Pictogram/Signing Design Task
Design a signing system based on pictograms for a public building or area of your choice and produce a word processed critique of the system and the design process.
A suitable vector-based graphics program (e.g. Illustrator or Inkscape) must be used for the logo and letterhead design parts of the task.
Sample work is available on-line and in past student portfolios in Queen's Building.
The Signing System
By 'based on pictograms' it is meant that pictograms should be the main signing device, though text can obviously be used where necessary.
Wherever text is used, give thought to the style and size of typeface for the text on the signs. State the name of the typeface within your critique. Give reasons behind your choice of typeface in your critique.
Where to choose?
Examples of places for which to produce a signing system are: university building, theatre, cinema, leisure or sports complex, factory, tourist area such as a village, castle, stately home etc.
How many signs or pictograms?
The number of signs required to effectively sign somewhere will clearly depend on the location selected.
Each sign may also have one or more pictograms (as well as text) on it.
However for the purposes of making this task reasonable from the point of view of your workload:
It is up to you if you want to design more pictograms and signs than this.
A critique of your signing design must be included. The critique can be of any length, but a guide length is about 800 words. You can certainly write more if you wish - the longer the critique the better, as it usually shows you have really thought about the problems.
Do include illustrations in the critique if you wish. Illustrations can be particularly useful for presenting more meaningful analytical discussion of any existing signing system and of any visual material you may have used. You can also take photographs of the location and use these in the critique, scanning them in and even superimposing your signs onto them, to show more clearly how they would appear in their intended location.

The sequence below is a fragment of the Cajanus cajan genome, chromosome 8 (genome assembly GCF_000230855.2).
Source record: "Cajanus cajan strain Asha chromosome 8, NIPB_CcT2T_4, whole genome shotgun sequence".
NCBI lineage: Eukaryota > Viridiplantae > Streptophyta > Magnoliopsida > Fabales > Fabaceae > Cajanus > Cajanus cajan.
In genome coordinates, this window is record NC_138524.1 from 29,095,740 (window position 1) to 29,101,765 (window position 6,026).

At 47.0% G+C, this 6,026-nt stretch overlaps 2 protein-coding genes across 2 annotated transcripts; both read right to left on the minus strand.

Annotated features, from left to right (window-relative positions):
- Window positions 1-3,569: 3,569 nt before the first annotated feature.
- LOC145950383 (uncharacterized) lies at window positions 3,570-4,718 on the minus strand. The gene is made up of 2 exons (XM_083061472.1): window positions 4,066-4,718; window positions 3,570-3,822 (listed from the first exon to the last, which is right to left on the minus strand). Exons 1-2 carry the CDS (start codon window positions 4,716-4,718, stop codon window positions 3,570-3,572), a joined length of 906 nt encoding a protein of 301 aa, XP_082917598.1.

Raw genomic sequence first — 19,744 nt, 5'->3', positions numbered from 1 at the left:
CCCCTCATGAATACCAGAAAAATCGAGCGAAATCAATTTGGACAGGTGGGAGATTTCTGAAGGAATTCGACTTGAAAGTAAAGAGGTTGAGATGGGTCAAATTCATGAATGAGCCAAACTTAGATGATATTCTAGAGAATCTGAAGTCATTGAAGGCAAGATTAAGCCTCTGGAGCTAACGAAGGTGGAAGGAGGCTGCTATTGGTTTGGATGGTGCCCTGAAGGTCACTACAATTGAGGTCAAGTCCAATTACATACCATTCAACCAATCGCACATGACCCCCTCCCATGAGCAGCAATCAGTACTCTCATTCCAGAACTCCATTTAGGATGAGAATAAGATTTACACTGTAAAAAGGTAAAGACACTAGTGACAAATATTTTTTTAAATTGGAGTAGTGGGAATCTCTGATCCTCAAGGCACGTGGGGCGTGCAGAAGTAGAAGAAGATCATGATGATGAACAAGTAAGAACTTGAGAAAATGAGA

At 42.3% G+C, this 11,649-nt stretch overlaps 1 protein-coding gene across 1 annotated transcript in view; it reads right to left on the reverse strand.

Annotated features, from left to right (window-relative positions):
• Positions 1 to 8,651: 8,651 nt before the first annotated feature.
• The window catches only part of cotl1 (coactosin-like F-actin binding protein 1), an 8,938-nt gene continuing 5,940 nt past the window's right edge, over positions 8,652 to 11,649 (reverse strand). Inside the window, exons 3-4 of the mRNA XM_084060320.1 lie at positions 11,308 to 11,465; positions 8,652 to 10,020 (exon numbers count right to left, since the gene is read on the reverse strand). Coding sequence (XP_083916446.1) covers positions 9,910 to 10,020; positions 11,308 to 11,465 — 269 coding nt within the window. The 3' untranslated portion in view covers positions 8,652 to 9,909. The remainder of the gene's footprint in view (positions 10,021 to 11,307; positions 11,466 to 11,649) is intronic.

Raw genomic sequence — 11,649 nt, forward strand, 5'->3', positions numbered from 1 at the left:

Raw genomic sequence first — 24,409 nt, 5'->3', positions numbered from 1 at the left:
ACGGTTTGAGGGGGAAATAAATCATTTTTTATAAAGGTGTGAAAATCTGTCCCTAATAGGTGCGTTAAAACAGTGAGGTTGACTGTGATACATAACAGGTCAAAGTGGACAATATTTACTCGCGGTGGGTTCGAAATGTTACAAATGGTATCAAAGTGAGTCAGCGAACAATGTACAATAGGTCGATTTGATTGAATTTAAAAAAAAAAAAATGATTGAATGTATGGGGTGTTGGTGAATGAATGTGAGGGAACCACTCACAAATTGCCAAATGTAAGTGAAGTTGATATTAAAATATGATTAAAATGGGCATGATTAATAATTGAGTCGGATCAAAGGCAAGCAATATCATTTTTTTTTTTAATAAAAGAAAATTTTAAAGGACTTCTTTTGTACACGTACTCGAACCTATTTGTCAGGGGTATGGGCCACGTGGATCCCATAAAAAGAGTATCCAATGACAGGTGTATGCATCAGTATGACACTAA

Discuss the history of the signing system at the chosen location/building, i.e. what, if anything, has existed in the past, what is currently there and how your system relates to or develops past or present signing.
Use the critique to state the source of any textual or visual material, not your own, which has been used in your design or which has influenced your design.
In brief, the critique should include (though not necessarily discussed in this order):
The design process
Consider where the signs are to go, how visible and informative they must be and hence their colour, size, shape, typography, use of direction indicators etc.
How you approach this problem is very much up to you - you are the designer. You will need to analyse what the location requires, from a users and a potential visitor's point of view. Work out how you would produce a package to sell to the client - what do they need to see to give you the contract.
If it would be helpful to the design brief and to a visitor to the location, a schematic map/plan of the location can be produced, which makes use of the signs/pictograms.
Do not design emergencey exit signs, fire points etc, as these signs are covered by EU legislation specifications.
What to submit
The things I shall be looking for when marking the signing system and critique are available as a Word file.